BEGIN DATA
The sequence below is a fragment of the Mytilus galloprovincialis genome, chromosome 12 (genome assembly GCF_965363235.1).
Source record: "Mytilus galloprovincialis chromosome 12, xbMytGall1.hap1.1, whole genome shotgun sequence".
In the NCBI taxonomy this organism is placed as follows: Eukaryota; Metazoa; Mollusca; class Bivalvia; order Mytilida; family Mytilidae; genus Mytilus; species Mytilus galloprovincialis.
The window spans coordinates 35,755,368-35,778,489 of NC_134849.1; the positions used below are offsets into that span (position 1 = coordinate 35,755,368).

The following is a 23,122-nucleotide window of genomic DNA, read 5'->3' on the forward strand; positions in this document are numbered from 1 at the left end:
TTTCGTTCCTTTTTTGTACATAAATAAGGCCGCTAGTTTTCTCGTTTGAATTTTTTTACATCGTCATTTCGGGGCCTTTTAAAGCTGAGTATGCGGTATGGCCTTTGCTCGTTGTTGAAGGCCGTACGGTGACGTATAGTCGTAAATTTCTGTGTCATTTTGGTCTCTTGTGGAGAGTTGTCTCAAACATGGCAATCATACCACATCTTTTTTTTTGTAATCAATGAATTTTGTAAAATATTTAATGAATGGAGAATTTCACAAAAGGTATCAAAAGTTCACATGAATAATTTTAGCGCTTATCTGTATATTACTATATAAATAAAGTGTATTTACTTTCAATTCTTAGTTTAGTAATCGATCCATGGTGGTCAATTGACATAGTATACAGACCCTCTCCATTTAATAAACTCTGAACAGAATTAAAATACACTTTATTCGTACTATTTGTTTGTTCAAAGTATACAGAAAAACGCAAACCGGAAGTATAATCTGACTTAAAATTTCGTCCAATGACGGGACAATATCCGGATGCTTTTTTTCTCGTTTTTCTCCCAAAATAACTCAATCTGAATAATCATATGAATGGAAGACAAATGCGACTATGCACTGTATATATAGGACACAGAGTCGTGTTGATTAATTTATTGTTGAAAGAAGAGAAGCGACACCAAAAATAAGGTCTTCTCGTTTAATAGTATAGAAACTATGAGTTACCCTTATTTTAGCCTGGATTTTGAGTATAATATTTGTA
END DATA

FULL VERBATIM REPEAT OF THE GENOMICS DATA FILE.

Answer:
The sequence below is a fragment of the Mytilus galloprovincialis genome, chromosome 12 (genome assembly GCF_965363235.1).
Source record: "Mytilus galloprovincialis chromosome 12, xbMytGall1.hap1.1, whole genome shotgun sequence".
In the NCBI taxonomy this organism is placed as follows: Eukaryota; Metazoa; Mollusca; class Bivalvia; order Mytilida; family Mytilidae; genus Mytilus; species Mytilus galloprovincialis.
The window spans coordinates 35,755,368-35,778,489 of NC_134849.1; the positions used below are offsets into that span (position 1 = coordinate 35,755,368).

The following is a 23,122-nucleotide window of genomic DNA, read 5'->3' on the forward strand; positions in this document are numbered from 1 at the left end:
TTTCGTTCCTTTTTTGTACATAAATAAGGCCGCTAGTTTTCTCGTTTGAATTTTTTTACATCGTCATTTCGGGGCCTTTTAAAGCTGAGTATGCGGTATGGCCTTTGCTCGTTGTTGAAGGCCGTACGGTGACGTATAGTCGTAAATTTCTGTGTCATTTTGGTCTCTTGTGGAGAGTTGTCTCAAACATGGCAATCATACCACATCTTTTTTTTTGTAATCAATGAATTTTGTAAAATATTTAATGAATGGAGAATTTCACAAAAGGTATCAAAAGTTCACATGAATAATTTTAGCGCTTATCTGTATATTACTATATAAATAAAGTGTATTTACTTTCAATTCTTAGTTTAGTAATCGATCCATGGTGGTCAATTGACATAGTATACAGACCCTCTCCATTTAATAAACTCTGAACAGAATTAAAATACACTTTATTCGTACTATTTGTTTGTTCAAAGTATACAGAAAAACGCAAACCGGAAGTATAATCTGACTTAAAATTTCGTCCAATGACGGGACAATATCCGGATGCTTTTTTTCTCGTTTTTCTCCCAAAATAACTCAATCTGAATAATCATATGAATGGAAGACAAATGCGACTATGCACTGTATATATAGGACACAGAGTCGTGTTGATTAATTTATTGTTGAAAGAAGAGAAGCGACACCAAAAATAAGGTCTTCTCGTTTAATAGTATAGAAACTATGAGTTACCCTTATTTTAGCCTGGATTTTGAGTATAATATTTGTA